Drafts of Groundwater Sustainability Plans Taking Shape

In accordance with California’s Sustainable Groundwater Management Act (SGMA), groundwater basins were required to form Groundwater Sustainability Agencies (GSAs) by June of 2017 and submit a Groundwater Sustainability Plan (GSP) by Jan. 31, 2022, while “critical overdraft” basins must submit their GSPs by Jan. 31, 2020. Most of these “critical overdraft” basins intended to publish drafts in mid-summer of this year to give operators and landowners in their basins an opportunity to comment and have a voice in the process.

While some GSAs have fallen behind and have yet to publish complete or final drafts, many have been able to stay on schedule and release drafts that detail their efforts to meet the sustainability goals laid out in SGMA. Most of the “critical overdraft” basins that are submitting their GSP at the beginning of next year have large imbalances in groundwater usage versus groundwater recharge and have a long road ahead to meet the sustainability goals laid out in SGMA.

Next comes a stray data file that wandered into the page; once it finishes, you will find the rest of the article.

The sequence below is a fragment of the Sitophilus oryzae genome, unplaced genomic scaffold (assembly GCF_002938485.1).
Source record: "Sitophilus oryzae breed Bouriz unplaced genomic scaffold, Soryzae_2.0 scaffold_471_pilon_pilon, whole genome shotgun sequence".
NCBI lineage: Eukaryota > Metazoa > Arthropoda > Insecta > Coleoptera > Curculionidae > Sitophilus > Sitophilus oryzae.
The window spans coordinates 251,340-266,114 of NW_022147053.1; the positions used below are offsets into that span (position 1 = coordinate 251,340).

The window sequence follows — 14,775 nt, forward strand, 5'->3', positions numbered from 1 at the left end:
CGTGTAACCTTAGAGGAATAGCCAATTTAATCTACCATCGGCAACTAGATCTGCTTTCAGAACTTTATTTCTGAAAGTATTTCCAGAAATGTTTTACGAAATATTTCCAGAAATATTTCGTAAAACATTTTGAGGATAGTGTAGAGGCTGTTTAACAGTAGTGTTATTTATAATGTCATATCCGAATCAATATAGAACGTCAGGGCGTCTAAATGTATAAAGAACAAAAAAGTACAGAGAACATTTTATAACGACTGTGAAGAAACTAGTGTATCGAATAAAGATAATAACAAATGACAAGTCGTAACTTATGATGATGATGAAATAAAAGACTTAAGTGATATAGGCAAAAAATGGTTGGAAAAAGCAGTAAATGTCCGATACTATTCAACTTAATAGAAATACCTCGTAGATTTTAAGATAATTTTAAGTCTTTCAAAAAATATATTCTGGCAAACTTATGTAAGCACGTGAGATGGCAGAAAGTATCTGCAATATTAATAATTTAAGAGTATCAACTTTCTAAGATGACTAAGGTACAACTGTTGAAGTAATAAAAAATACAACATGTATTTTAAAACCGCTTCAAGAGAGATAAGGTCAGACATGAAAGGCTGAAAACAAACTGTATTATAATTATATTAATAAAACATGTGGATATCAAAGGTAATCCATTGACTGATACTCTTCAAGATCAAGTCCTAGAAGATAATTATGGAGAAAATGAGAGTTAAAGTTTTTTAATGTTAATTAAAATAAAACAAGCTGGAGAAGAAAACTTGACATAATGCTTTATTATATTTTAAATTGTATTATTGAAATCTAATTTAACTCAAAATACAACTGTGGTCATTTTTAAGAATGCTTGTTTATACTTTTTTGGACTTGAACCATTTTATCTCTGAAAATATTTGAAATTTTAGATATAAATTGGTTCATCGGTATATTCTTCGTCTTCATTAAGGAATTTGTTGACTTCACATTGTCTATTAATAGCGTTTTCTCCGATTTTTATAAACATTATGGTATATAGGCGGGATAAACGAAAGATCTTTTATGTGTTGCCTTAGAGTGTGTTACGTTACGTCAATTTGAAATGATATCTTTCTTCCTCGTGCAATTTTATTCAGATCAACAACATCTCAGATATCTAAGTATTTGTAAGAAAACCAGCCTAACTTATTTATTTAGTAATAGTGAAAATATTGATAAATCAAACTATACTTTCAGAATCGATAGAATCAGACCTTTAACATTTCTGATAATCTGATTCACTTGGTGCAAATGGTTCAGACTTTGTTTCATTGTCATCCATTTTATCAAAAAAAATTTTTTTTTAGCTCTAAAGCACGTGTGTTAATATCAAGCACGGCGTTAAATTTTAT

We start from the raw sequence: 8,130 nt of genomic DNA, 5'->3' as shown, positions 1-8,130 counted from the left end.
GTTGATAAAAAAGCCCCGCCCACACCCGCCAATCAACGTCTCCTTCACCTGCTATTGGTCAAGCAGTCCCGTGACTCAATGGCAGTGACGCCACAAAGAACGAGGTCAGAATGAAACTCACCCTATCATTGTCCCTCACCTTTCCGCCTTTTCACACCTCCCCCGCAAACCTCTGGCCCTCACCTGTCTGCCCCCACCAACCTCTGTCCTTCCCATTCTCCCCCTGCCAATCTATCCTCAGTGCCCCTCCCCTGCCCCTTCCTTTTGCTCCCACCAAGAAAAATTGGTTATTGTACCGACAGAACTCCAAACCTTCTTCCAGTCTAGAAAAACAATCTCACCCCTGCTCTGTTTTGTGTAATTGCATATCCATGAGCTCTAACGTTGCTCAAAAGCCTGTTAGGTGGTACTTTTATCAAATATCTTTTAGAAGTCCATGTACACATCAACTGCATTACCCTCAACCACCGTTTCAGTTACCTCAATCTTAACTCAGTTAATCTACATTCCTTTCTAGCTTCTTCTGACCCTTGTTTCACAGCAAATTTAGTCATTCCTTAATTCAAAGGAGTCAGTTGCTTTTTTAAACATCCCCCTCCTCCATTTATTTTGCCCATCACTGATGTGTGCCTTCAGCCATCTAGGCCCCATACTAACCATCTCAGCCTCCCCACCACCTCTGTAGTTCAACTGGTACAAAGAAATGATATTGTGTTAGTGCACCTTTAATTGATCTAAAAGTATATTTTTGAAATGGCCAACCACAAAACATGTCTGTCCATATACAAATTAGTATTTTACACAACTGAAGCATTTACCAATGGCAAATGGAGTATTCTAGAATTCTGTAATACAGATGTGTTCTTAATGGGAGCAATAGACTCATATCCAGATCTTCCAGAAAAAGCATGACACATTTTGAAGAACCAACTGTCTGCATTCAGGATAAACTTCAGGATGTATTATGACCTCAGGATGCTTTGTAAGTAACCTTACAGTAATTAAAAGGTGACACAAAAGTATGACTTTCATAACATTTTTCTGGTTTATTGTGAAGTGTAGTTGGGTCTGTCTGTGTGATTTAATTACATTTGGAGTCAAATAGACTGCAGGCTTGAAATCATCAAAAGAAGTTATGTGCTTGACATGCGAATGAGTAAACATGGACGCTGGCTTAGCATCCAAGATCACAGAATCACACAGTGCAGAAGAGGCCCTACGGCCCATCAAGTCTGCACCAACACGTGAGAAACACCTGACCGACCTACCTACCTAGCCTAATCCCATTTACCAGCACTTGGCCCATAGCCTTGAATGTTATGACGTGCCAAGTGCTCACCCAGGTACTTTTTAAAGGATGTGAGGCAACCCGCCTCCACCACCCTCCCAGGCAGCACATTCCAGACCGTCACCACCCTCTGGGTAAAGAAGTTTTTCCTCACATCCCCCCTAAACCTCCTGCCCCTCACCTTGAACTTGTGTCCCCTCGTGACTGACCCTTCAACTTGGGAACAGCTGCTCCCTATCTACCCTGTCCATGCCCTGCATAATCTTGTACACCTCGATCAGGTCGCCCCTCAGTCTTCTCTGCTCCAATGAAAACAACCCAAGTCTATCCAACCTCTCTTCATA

In an effort to meet these goals, many basins have implemented groundwater allocation programs and demand management. Many areas will see pumping reductions as early as next year. That includes some of the largest agricultural producing areas of the Central Valley, such as Madera, which will take actions to reduce pumping by 2 percent of the total demand reduction amount (about 0.72 percent of current usage) according to the draft GSP.

Many GSPs have plans to create water markets and effectively create a cap-and-trade system for groundwater management with yearly reductions in the total groundwater allocations. Some areas, such as the Cuyama Basin, that have fewer options for increasing the water supply for the basin and are potentially seeing a need for groundwater reductions of as much as 50 to 67 percent, are looking at more extreme options such as cloud seeding / weather modification. As more and more GSP drafts are released and finalized, the picture will become clearer about the potential impacts and reductions in pumping due to SGMA.

As the consequences of SGMA become more apparent, another piece of legislation could have a large impact on water usage in California. Senate Bill 1 would allow state agencies to lock in protections under the federal Endangered Species Act, Clean Air Act, Clean Water Act and other environmental and labor laws that were in place prior to President Trump taking office in January 2017. This bill has seen attacks from both sides of the political aisle for the potential effects it could have on pumping from the Sacramento-San Joaquin River Delta and on the Central Valley and the California State Water Project.

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